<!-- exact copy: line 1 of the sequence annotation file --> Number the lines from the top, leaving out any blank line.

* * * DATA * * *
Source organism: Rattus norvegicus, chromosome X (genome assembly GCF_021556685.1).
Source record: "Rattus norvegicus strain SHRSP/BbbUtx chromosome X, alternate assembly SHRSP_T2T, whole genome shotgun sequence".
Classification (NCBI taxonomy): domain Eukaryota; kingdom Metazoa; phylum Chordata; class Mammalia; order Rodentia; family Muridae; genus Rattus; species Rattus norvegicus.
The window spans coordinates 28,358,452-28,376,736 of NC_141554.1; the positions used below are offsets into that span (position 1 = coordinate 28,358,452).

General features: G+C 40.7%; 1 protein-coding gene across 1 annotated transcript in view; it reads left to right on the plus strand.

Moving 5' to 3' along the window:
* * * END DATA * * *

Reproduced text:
Source organism: Rattus norvegicus, chromosome X (genome assembly GCF_021556685.1).